March 1940 to September 1941
One of Höss' deputies at Auschwitz developed an efficient method that featured crystallized prussic acid, mass produced under the trade name Zyklon B, and widely used as a pesticide. At Auschwitz it was being used to fumigate barracks and disinfect prisoners' clothes. When the crystals dissolved in air, they created a lethal gas. Block 11, the most feared location in Auschwitz, was chosen for the first Zyklon B experiments.
On a day in late August or early September 1941, the doors and windows in the cellar of Block 11 were sealed.
Block 11, Auschwitz
August Kowalczyk, a Polish political prisoner at Auschwitz, watched what happened the day Zyklon B was first used on Block 11.
Polish political prisoner, Auschwitz
Our attention was drawn by SS men running around with gas masks. The windows of the bunker had been covered up with sand, and in the cellar Soviet prisoners of war were assembled. And it turned out the following day that the SS—actually, it was [Gerhard] Palitzsch in particular who attracted attention because he was running around like crazy. It turned out that the gas hadn't worked properly and that many of the prisoners, the people, were still alive. So they increased the dosage—added more crystals—and finished the job.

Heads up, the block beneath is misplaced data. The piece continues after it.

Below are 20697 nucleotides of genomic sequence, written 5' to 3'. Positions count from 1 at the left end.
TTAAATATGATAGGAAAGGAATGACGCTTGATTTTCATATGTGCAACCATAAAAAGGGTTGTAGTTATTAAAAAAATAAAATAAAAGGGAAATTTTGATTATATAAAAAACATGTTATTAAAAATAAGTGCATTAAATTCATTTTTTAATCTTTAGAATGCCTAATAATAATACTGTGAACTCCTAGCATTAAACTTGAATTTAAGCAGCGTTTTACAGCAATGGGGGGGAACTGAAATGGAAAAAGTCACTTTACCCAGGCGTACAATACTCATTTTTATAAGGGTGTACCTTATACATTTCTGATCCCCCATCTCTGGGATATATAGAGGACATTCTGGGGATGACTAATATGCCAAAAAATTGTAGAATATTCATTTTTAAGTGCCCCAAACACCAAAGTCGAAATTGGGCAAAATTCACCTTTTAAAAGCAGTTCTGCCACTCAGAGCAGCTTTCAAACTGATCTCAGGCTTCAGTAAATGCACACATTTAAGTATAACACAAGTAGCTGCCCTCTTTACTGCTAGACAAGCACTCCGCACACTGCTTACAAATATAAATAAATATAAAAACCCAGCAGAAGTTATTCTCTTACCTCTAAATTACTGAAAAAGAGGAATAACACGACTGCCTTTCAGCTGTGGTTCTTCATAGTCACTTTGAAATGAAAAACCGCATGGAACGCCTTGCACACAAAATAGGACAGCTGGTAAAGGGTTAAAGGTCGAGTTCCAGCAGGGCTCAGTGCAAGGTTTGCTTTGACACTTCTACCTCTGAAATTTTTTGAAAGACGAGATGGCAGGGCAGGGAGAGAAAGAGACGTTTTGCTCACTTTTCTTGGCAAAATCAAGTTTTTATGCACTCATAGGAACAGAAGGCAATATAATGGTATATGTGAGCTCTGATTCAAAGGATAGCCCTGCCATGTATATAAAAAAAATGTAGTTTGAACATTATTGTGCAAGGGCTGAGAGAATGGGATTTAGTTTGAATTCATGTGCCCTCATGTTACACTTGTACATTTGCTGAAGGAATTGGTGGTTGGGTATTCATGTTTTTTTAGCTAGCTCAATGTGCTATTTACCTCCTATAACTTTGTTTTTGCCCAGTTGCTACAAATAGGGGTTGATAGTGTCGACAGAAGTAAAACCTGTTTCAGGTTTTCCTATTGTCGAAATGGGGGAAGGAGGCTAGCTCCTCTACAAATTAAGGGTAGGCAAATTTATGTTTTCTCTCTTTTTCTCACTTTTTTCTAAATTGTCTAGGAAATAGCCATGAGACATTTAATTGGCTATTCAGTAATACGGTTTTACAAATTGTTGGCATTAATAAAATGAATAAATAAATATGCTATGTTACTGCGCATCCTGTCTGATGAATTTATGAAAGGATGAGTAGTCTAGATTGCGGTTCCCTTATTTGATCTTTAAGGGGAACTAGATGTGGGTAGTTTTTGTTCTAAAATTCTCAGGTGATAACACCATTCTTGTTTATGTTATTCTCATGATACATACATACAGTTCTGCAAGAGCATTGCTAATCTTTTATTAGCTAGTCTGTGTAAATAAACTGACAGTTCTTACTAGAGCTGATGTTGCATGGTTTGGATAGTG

Rudolf Höss later wrote that the experiment with Zyklon B had a calming effect on him: "I was always horrified of executions by firing squads. Now I was relieved to think that we would be spared all these bloodbaths."
But the bloodbaths would continue and grow even larger when a new camp was built a mile and a half from Auschwitz, at a place the Poles called Brzezinka, and the Germans Birkenau. It also became known as Auschwitz II.